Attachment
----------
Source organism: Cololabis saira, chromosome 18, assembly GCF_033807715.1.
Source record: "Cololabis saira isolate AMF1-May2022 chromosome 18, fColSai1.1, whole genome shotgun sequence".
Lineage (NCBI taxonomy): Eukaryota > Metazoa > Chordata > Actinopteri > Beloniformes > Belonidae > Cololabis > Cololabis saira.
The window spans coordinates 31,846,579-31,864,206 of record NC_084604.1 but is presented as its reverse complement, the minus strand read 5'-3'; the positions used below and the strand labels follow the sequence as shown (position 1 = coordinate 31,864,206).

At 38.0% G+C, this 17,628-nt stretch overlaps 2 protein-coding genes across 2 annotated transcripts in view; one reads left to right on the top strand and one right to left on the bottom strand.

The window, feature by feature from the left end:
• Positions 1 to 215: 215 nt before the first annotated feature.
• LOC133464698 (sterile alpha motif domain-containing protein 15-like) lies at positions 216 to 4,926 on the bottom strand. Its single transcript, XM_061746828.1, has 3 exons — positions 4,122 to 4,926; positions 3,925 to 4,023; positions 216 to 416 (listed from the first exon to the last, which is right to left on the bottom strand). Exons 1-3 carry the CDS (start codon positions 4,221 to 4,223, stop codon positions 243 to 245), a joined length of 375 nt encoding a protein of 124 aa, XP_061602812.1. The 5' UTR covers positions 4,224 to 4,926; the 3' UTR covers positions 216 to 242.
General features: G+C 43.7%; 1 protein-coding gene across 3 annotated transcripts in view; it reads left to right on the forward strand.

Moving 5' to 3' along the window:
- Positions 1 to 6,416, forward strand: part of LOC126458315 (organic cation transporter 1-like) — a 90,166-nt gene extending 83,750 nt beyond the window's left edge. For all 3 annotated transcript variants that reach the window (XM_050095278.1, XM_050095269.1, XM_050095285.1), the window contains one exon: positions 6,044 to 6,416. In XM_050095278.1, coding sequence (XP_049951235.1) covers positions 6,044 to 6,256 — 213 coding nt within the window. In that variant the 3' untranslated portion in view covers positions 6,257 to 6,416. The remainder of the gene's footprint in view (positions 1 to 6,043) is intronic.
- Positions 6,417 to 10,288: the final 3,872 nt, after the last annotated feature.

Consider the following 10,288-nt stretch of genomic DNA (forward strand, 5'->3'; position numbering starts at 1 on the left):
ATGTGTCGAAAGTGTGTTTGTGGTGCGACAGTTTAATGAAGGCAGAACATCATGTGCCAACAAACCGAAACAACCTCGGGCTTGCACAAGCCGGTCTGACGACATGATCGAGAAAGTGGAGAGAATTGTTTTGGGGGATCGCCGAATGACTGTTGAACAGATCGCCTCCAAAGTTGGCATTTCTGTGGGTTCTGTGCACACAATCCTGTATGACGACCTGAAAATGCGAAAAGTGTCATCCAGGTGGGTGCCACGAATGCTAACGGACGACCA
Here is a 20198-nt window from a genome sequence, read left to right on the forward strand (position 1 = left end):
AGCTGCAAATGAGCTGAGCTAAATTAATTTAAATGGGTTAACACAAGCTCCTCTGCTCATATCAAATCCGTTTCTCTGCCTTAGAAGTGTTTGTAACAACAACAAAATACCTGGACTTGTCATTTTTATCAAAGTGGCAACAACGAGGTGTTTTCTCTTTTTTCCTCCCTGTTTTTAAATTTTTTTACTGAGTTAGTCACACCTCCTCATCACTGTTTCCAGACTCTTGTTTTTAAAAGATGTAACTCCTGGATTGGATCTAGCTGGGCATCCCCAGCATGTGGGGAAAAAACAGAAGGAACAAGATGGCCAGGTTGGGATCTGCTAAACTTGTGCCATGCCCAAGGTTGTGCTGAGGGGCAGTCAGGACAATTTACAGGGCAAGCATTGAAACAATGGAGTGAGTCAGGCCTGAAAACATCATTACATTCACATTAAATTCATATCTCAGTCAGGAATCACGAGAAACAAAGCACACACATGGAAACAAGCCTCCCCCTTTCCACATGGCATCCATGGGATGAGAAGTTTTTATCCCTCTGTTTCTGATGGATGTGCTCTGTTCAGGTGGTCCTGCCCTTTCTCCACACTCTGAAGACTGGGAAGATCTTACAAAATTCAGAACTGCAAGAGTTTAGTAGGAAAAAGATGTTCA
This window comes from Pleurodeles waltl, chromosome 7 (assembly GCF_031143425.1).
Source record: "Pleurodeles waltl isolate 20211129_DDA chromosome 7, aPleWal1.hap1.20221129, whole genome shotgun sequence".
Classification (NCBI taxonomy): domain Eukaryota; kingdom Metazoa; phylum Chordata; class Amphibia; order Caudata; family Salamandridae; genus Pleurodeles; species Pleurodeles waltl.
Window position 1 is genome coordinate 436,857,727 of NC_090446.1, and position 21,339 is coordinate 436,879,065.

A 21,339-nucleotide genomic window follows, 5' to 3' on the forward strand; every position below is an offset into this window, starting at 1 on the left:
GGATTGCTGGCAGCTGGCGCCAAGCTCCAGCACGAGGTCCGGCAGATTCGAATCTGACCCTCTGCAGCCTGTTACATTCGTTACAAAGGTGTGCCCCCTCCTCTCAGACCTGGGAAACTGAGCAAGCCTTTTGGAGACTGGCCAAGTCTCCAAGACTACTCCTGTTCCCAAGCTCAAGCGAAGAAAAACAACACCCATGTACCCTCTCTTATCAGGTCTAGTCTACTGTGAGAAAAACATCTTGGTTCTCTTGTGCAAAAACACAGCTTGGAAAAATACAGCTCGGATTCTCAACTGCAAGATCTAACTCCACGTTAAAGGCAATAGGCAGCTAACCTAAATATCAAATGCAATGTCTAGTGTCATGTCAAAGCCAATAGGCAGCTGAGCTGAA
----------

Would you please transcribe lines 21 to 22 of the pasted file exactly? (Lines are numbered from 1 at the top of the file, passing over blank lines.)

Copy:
A 21,339-nucleotide genomic window follows, 5' to 3' on the forward strand; every position below is an offset into this window, starting at 1 on the left:
GGATTGCTGGCAGCTGGCGCCAAGCTCCAGCACGAGGTCCGGCAGATTCGAATCTGACCCTCTGCAGCCTGTTACATTCGTTACAAAGGTGTGCCCCCTCCTCTCAGACCTGGGAAACTGAGCAAGCCTTTTGGAGACTGGCCAAGTCTCCAAGACTACTCCTGTTCCCAAGCTCAAGCGAAGAAAAACAACACCCATGTACCCTCTCTTATCAGGTCTAGTCTACTGTGAGAAAAACATCTTGGTTCTCTTGTGCAAAAACACAGCTTGGAAAAATACAGCTCGGATTCTCAACTGCAAGATCTAACTCCACGTTAAAGGCAATAGGCAGCTAACCTAAATATCAAATGCAATGTCTAGTGTCATGTCAAAGCCAATAGGCAGCTGAGCTGAA